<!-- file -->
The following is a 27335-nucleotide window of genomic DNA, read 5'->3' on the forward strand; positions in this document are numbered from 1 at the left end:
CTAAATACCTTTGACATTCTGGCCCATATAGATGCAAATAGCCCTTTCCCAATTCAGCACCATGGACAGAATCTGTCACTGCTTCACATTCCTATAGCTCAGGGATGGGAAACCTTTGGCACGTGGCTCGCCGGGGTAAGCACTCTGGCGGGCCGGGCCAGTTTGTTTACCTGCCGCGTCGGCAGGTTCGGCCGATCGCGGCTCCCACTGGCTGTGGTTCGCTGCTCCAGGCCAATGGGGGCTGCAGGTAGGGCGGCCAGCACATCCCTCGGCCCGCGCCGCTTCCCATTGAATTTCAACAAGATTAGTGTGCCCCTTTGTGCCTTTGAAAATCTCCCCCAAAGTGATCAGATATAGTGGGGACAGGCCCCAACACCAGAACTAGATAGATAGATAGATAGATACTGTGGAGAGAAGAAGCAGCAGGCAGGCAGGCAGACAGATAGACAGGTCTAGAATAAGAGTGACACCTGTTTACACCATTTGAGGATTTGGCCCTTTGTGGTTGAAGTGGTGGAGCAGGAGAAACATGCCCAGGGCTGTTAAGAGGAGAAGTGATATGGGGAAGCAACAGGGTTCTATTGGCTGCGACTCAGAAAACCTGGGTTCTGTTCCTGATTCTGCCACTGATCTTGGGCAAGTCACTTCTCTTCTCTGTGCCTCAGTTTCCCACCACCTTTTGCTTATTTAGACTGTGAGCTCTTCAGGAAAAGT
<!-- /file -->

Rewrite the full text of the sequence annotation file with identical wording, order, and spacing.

The following is a 27335-nucleotide window of genomic DNA, read 5'->3' on the forward strand; positions in this document are numbered from 1 at the left end:
CTAAATACCTTTGACATTCTGGCCCATATAGATGCAAATAGCCCTTTCCCAATTCAGCACCATGGACAGAATCTGTCACTGCTTCACATTCCTATAGCTCAGGGATGGGAAACCTTTGGCACGTGGCTCGCCGGGGTAAGCACTCTGGCGGGCCGGGCCAGTTTGTTTACCTGCCGCGTCGGCAGGTTCGGCCGATCGCGGCTCCCACTGGCTGTGGTTCGCTGCTCCAGGCCAATGGGGGCTGCAGGTAGGGCGGCCAGCACATCCCTCGGCCCGCGCCGCTTCCCATTGAATTTCAACAAGATTAGTGTGCCCCTTTGTGCCTTTGAAAATCTCCCCCAAAGTGATCAGATATAGTGGGGACAGGCCCCAACACCAGAACTAGATAGATAGATAGATAGATACTGTGGAGAGAAGAAGCAGCAGGCAGGCAGGCAGACAGATAGACAGGTCTAGAATAAGAGTGACACCTGTTTACACCATTTGAGGATTTGGCCCTTTGTGGTTGAAGTGGTGGAGCAGGAGAAACATGCCCAGGGCTGTTAAGAGGAGAAGTGATATGGGGAAGCAACAGGGTTCTATTGGCTGCGACTCAGAAAACCTGGGTTCTGTTCCTGATTCTGCCACTGATCTTGGGCAAGTCACTTCTCTTCTCTGTGCCTCAGTTTCCCACCACCTTTTGCTTATTTAGACTGTGAGCTCTTCAGGAAAAGT